AR Sandbox news

The first “professionally built” AR sandbox, whose physical setup was designed and built by the fine folks from the San Francisco Exploratorium, arrived at its new home at ECHO Lake Aquarium and Science Center.

Figure 1: Picture of ECHO Lake Aquarium and Science Center’s Augmented Reality Sandbox during installation on the exhibit floor. Note the portrait orientation of the sand table with respect to the back panel, the projector tilt to make up for it, and the high placement of the Kinect camera (visible at the very top of the picture). Photo provided by Travis Cook, ECHO.

This is the first of three AR sandboxes to be installed as part of the NSF informal science education grant that funded creation of our sandbox software and the original hardware prototype. The remaining two sandboxes will be installed at their home institutions shortly.

As can be seen in Figure 1, the sandbox consists of a 40″x30″ welded steel sand table with a very cleverly designed catchment system for sand falling over the box edges, and a wooden cabinet / projector hood holding the driving computer (not at ECHO, though, where the computers are in an off-floor server room), the projector, and the Kinect. What’s a bit strange about this setup is that the sandbox is oriented portrait-wise with respect to the cabinet and hood, which means that the projector cannot be directly attached to the cabinet, but has to hang from the hood off to the side, and has to be tilted slightly to fully illuminate the sand surface. This was done to increase access to the sand table by exposing both long sides, but it doesn’t 100% work with the projector’s landscape image orientation. Also, the projector and Kinect are mounted rather high to keep them out of visitors’ head spaces, but that comes with a loss in resolution, because the Kinect has a fixed-focus lens. But it still works overall, demonstrating the flexibility of the driving software. That said, for DIY installations, I recommend hanging the Kinect camera lower, around 40″ above the sand surface (for a 40″ sandbox).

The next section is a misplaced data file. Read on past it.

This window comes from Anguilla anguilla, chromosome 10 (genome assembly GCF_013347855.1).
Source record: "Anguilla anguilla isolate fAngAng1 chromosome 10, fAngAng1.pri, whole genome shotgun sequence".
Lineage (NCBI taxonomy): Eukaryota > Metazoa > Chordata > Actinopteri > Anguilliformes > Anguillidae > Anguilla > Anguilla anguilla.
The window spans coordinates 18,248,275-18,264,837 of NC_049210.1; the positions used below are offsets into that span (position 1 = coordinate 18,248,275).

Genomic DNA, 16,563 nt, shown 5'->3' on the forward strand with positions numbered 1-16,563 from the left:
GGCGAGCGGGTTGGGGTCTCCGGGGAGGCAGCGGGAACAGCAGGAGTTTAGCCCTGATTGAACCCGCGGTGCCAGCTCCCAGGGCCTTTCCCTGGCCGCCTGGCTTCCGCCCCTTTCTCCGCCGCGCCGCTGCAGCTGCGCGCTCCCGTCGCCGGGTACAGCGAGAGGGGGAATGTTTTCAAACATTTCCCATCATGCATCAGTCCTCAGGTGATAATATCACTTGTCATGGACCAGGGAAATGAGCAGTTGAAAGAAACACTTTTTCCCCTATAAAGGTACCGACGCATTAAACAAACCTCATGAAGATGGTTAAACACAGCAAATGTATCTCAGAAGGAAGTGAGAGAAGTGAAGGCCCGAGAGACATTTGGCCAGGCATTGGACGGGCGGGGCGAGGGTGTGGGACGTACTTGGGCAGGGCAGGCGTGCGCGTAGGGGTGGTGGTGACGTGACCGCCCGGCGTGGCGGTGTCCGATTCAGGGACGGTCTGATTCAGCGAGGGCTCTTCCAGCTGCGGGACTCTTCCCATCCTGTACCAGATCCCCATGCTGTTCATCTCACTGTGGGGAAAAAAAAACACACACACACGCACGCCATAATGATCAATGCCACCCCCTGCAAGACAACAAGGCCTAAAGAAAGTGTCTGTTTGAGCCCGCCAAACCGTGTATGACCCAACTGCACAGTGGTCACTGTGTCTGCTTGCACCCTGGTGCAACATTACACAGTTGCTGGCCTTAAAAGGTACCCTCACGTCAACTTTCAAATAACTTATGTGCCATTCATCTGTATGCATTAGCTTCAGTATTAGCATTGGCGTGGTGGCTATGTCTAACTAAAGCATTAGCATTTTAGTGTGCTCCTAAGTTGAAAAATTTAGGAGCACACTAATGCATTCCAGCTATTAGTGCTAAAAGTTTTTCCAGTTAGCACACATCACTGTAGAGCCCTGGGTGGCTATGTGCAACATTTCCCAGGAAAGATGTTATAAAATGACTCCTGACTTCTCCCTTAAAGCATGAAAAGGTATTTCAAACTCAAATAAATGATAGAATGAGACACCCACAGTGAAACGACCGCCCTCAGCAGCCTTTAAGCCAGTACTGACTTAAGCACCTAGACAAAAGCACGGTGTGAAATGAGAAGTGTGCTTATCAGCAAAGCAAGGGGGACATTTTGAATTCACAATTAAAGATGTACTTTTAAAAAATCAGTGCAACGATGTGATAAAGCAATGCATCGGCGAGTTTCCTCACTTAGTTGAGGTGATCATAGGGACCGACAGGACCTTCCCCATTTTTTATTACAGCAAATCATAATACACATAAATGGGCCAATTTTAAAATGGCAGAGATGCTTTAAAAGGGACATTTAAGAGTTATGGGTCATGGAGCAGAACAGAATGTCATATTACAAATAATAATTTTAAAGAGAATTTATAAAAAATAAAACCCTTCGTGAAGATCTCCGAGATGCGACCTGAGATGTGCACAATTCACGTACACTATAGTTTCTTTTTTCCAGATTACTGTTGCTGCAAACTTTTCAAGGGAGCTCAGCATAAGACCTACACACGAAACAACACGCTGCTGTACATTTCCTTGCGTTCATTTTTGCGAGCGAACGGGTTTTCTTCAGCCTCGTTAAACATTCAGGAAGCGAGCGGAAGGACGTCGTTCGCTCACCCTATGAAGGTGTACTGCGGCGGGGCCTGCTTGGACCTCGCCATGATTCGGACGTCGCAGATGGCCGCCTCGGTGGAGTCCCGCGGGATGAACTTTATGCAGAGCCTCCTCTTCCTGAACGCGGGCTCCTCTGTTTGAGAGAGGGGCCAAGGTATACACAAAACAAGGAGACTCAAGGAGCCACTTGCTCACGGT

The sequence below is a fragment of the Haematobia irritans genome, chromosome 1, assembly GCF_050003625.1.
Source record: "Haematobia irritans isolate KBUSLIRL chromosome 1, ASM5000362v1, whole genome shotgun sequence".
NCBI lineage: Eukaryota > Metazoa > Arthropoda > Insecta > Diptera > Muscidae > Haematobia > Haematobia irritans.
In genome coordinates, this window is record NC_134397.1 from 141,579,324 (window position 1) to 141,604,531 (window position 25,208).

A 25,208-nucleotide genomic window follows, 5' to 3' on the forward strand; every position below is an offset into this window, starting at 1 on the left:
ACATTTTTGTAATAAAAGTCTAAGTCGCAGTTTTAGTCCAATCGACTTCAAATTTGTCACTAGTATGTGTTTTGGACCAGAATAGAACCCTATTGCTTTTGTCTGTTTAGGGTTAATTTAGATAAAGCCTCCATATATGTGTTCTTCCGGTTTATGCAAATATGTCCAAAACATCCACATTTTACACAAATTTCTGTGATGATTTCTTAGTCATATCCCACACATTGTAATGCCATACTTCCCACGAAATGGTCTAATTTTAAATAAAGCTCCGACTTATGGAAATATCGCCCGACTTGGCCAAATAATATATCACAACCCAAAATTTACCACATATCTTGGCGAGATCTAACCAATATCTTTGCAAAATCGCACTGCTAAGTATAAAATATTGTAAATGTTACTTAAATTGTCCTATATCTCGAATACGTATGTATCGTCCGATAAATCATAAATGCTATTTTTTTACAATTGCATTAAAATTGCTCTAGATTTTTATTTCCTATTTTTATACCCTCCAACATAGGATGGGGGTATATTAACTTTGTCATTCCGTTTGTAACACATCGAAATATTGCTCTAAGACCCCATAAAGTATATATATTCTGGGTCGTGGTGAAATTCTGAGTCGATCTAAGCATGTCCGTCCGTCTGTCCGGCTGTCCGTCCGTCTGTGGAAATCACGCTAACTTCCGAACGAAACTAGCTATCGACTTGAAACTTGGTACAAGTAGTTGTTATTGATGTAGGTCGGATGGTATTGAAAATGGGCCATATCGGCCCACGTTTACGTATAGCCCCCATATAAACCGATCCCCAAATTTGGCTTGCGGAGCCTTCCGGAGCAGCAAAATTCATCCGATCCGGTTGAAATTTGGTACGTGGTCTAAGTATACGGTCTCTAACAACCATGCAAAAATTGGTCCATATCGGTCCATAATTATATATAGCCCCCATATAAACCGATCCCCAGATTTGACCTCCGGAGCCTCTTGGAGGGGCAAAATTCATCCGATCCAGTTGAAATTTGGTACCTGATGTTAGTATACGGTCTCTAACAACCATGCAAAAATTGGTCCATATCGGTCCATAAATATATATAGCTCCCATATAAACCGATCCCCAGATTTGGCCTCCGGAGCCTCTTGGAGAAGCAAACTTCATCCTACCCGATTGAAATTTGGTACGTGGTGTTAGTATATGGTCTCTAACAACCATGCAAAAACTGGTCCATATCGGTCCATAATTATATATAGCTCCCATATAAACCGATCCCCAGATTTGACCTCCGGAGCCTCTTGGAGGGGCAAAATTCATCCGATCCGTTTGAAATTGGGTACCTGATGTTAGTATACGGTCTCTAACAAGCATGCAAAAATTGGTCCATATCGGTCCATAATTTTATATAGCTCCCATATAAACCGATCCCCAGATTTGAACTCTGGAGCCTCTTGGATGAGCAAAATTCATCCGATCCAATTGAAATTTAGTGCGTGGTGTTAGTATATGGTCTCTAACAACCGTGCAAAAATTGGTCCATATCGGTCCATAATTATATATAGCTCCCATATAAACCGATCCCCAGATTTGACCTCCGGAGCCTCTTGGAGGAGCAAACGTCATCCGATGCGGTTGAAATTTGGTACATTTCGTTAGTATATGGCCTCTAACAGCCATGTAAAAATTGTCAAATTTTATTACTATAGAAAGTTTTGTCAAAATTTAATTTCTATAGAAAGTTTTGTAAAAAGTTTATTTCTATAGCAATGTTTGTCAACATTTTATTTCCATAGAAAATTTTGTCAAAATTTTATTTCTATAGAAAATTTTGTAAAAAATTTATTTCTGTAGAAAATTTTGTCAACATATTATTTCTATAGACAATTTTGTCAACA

Figure 2: Close-up of sand table, with sand and virtual “water.” This is after a quick initial calibration between the (tilted) projector and the Kinect camera. Photo provided by Travis Cook, ECHO.

Figure 2 shows a close-up of the sand table after initial calibration, with sand already in it, and “water” added. The calibration, at this point, still needs some improvement, as can be seen in the close-up in Figure 3. Right now, there are elevation contour lines running up and down hills, which can be corrected by running a calibration procedure using more tie points.

Figure 3: Further close-up of sand table, showing subtle problems with the initial calibration. Elevation contour lines are not of constant elevation, but running up and down hills. This is due to a horizontal shift between the actual and projected sand surfaces, which can be fixed by applying a calibration using more tie points. Photo provided by Travis Cook, ECHO.

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